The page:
The Judy R. Weinsoft Memorial
Research Library Fund
Some years ago, Judy Weinsoft drafted her own epitaph: “She worked in her own quiet way for a better world.” For a quiet and unassuming person, which is what she was, Judy had a tremendous impact on the American Branch during the three years she was a member before her untimely death in March 1994, at age 44, of breast cancer. Her generosity in establishing an endowed library fund will assure that her impact continues.
“I joined the Society as a lark,” Judy told Portland Oregonian reporter Fran Gardner in an interview that was published August 22, 1993. Judy spotted an article about Richard III on the front page of the Wall Street Journal in 1991, tracked us down in the Encyclopedia of Associations (the natural thing for a research librarian to do), and found herself hooked. A regular patron of the Oregon Shakespeare Festival, she tried to get them to produce Gordon Daviot’s Dickon as an antidote to Shakespeare’s play during their 1993 season; failing that, she tried to find a Society speaker to deliver a lecture at the Festival. Finally, despite her modest and unfounded reservations about her own abilities, she decided to deliver the lecture herself.
The lecture, titled “Strutting and Fretting His Hour Upon the Stage” and delivered on August 27, 1993 to a rapt audience of over 100, was a great success. Judy’s research was thorough, her writing lively and entertaining, her insights fresh and persuasive, and her delivery impeccable. Nothing if not thorough in all aspects of preparation, Judy had primed friends and family to ask the critical questions after the lecture (such as, after 500 years, who cares?), and even designed and sold I Was Framed and I Was Upstaged T-shirts to benefit our nonfiction library. Surpassing herself and reaching new heights of thoroughness, Judy drove her typist and her editor almost to despair as she strove for and almost achieved the ultimate typo-free article in the Winter 1993/94 Ricardian Register.
What was not obvious to many people was that Judy Weinsoft researched and delivered her lecture while undergoing chemotherapy and while in the early stages of the final metastasis. Those of us in the Society who were privileged to work with her on this project continue to be inspired by her courage, her grace, and her quiet determination to complete the things that were most important to her. “I think that what impressed me most about Judy — and sticks in my mind today — was her total, and apparently joyful, engagement in life,” writes nonfiction librarian Helen Maurer. “Knowing she was dying, she was busy living; she affirmed life and its possibilities with unfaltering commitment and enthusiasm. Though I knew her all too briefly, I will remember her graciousness, her good humor, and her warmth.”
The lecture project gave a positive and revitalizing focus to some of Judy’s last months, and she credited her Ricardian involvement with extending her period of full functionality. Because she relied heavily on our nonfiction library in her research, and because she was a librarian by profession, Judy chose the nonfiction library as the area in which she wanted to pay back what only Judy would see as her debt to the Society. (The rest of us think the shoe is on the other foot.)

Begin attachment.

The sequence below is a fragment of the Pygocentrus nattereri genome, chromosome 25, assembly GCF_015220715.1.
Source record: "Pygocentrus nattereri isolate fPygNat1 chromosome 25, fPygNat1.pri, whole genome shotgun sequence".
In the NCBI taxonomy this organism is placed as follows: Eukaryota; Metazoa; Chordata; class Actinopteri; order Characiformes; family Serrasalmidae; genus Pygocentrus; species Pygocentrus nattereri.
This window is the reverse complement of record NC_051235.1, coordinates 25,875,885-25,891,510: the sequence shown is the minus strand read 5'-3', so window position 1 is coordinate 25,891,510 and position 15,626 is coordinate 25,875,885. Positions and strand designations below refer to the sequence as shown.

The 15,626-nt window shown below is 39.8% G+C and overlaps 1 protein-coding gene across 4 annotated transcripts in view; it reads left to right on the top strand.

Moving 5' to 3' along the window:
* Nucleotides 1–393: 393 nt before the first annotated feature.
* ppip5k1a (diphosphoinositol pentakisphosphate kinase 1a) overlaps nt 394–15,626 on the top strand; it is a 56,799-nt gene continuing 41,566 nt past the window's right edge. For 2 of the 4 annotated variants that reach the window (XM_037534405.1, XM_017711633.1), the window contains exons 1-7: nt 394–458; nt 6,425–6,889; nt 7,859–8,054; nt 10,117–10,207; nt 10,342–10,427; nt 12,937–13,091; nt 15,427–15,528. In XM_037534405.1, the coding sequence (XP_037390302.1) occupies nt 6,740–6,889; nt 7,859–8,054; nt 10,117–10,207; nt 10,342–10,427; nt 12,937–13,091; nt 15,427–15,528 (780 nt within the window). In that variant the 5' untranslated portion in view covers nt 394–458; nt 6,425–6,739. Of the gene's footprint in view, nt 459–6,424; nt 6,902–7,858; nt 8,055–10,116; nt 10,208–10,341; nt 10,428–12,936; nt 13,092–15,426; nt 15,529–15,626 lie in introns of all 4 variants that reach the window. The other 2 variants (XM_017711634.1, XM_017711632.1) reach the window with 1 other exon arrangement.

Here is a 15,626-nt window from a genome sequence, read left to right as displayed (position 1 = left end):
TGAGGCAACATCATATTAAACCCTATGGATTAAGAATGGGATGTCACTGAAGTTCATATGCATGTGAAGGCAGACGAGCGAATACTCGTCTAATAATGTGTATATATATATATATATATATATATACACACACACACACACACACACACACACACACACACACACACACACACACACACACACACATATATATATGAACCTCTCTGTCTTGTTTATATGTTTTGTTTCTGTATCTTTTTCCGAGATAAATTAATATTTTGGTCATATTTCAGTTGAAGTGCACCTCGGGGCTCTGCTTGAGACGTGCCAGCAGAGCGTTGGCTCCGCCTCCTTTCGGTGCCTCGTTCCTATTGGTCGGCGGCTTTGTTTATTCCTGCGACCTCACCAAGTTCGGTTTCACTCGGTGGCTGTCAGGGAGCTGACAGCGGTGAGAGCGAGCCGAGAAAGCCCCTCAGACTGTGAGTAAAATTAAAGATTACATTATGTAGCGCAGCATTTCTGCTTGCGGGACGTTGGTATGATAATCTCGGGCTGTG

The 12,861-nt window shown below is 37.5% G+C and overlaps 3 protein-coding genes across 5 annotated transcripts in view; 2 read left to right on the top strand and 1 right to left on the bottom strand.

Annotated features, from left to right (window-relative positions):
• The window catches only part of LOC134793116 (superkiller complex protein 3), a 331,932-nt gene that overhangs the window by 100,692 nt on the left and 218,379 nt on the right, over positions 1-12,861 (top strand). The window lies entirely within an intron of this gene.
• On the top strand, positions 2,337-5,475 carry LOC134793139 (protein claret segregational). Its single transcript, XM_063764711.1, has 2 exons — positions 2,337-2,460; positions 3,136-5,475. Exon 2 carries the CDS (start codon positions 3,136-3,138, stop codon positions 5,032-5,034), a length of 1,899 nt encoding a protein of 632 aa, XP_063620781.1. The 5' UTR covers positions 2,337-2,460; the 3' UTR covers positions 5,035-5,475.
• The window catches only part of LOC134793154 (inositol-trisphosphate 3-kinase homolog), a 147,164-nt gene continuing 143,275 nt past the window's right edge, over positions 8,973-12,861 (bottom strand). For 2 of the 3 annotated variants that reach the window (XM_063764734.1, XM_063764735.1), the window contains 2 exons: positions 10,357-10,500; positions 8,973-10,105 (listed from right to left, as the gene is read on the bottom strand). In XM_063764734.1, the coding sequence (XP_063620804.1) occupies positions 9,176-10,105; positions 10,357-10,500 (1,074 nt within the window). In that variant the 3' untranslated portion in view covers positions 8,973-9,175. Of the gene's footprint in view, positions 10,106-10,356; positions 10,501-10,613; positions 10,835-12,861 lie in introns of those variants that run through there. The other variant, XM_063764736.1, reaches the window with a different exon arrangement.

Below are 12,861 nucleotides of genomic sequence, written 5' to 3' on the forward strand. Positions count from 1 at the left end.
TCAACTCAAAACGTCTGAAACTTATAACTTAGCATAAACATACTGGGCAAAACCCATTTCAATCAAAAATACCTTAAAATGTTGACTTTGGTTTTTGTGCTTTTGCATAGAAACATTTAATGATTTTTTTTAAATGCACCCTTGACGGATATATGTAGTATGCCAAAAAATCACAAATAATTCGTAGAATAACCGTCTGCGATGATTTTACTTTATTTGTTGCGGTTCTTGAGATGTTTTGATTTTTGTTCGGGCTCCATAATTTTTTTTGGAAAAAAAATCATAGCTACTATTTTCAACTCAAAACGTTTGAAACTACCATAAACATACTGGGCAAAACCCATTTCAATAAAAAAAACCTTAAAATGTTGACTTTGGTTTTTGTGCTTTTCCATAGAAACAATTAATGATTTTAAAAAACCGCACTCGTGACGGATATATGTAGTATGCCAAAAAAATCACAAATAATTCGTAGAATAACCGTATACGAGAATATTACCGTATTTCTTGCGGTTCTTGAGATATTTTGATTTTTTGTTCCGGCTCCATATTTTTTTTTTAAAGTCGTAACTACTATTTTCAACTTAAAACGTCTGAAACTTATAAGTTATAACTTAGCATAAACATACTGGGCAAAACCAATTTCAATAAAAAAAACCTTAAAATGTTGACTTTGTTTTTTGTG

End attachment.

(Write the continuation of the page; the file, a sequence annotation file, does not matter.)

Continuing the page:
The result is her lasting legacy to the vindication of Richard III: The Judy R. Weinsoft Memorial Research Library Fund. Income from her bequest of approximately $4,000 (and the more than $1,000 donated by her family and friends) will be used every year to buy books and other materials for the nonfiction library, helping the Branch to keep pace with the explosion in fifteenth- century studies and to give members access to the kinds of materials on Yorkist-era England found only in major library centers.
A copy of the videotape of Judy’s lecture is available for borrowing from our audio- visual library. Her hilarious I Was Upstaged T-shirts are available from the Sales Office, with proceeds going to build Judy’s library fund. In Judy’s obituary and at her memorial service, the Richard III Society, American Branch was suggested for memorial contributions. We have also gained two new Ricardians: her husband, Phil Goldsmith, and her mother, Marcia Weinsoft..
We hope that other Ricardians will pay tribute to the spirit of this very thorough reference librarian who preferred to work in a quiet way for a better world, but found the resources to be both vocal and effective in her defense of Richard III. Memorial contributions to the Weinsoft Library Fund may be sent to the attention of our treasurer.
Although Judy would be embarrassed and call it hyperbole, we can safely say that Judy Weinsoft blazed across our Ricardian landscape like a shooting star across the night sky. And like a shooting star, she is gone before we had a chance fully to appreciate what we were about to lose. We will continue to be dazzled by the paradox of her quiet brilliance. And we will miss her.